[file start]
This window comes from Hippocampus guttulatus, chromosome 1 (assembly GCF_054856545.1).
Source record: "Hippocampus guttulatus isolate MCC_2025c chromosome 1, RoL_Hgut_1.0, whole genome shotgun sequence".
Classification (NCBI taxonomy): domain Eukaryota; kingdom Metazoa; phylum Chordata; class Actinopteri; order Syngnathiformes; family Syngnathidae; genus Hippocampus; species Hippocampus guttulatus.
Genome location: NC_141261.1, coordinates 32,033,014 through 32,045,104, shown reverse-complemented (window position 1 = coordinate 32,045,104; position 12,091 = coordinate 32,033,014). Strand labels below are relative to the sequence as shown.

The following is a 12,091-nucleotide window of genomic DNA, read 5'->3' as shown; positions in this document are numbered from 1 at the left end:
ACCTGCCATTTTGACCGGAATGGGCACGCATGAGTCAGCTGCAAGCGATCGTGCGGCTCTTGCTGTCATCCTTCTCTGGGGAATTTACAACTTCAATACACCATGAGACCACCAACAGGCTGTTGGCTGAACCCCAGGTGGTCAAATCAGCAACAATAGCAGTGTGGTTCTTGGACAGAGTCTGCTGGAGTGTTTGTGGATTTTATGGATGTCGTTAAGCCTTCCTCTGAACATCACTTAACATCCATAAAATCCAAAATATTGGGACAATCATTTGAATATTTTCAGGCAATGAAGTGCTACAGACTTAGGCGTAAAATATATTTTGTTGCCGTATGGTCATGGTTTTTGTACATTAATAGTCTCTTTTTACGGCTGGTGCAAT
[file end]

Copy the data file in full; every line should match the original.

This window comes from Hippocampus guttulatus, chromosome 1 (assembly GCF_054856545.1).
Source record: "Hippocampus guttulatus isolate MCC_2025c chromosome 1, RoL_Hgut_1.0, whole genome shotgun sequence".
Classification (NCBI taxonomy): domain Eukaryota; kingdom Metazoa; phylum Chordata; class Actinopteri; order Syngnathiformes; family Syngnathidae; genus Hippocampus; species Hippocampus guttulatus.
Genome location: NC_141261.1, coordinates 32,033,014 through 32,045,104, shown reverse-complemented (window position 1 = coordinate 32,045,104; position 12,091 = coordinate 32,033,014). Strand labels below are relative to the sequence as shown.

The following is a 12,091-nucleotide window of genomic DNA, read 5'->3' as shown; positions in this document are numbered from 1 at the left end:
ACCTGCCATTTTGACCGGAATGGGCACGCATGAGTCAGCTGCAAGCGATCGTGCGGCTCTTGCTGTCATCCTTCTCTGGGGAATTTACAACTTCAATACACCATGAGACCACCAACAGGCTGTTGGCTGAACCCCAGGTGGTCAAATCAGCAACAATAGCAGTGTGGTTCTTGGACAGAGTCTGCTGGAGTGTTTGTGGATTTTATGGATGTCGTTAAGCCTTCCTCTGAACATCACTTAACATCCATAAAATCCAAAATATTGGGACAATCATTTGAATATTTTCAGGCAATGAAGTGCTACAGACTTAGGCGTAAAATATATTTTGTTGCCGTATGGTCATGGTTTTTGTACATTAATAGTCTCTTTTTACGGCTGGTGCAAT